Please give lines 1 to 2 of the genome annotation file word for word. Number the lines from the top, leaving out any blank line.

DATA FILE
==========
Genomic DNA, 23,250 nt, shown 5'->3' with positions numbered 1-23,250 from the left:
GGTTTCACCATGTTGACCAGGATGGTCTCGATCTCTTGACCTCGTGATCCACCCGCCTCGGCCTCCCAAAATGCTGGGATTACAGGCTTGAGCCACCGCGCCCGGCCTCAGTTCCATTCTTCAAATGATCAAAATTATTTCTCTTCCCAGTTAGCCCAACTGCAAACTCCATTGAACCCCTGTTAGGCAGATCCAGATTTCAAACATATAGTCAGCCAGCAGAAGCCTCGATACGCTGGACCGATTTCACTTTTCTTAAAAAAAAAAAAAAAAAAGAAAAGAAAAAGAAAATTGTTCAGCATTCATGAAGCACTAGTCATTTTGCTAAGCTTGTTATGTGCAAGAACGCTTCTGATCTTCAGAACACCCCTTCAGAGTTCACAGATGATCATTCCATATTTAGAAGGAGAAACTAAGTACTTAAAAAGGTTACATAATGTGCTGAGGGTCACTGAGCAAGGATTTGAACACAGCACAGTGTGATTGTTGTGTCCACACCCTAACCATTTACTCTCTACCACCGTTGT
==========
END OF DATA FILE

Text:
Genomic DNA, 23,250 nt, shown 5'->3' with positions numbered 1-23,250 from the left:
GGTTTCACCATGTTGACCAGGATGGTCTCGATCTCTTGACCTCGTGATCCACCCGCCTCGGCCTCCCAAAATGCTGGGATTACAGGCTTGAGCCACCGCGCCCGGCCTCAGTTCCATTCTTCAAATGATCAAAATTATTTCTCTTCCCAGTTAGCCCAACTGCAAACTCCATTGAACCCCTGTTAGGCAGATCCAGATTTCAAACATATAGTCAGCCAGCAGAAGCCTCGATACGCTGGACCGATTTCACTTTTCTTAAAAAAAAAAAAAAAAAAGAAAAGAAAAAGAAAATTGTTCAGCATTCATGAAGCACTAGTCATTTTGCTAAGCTTGTTATGTGCAAGAACGCTTCTGATCTTCAGAACACCCCTTCAGAGTTCACAGATGATCATTCCATATTTAGAAGGAGAAACTAAGTACTTAAAAAGGTTACATAATGTGCTGAGGGTCACTGAGCAAGGATTTGAACACAGCACAGTGTGATTGTTGTGTCCACACCCTAACCATTTACTCTCTACCACCGTTGT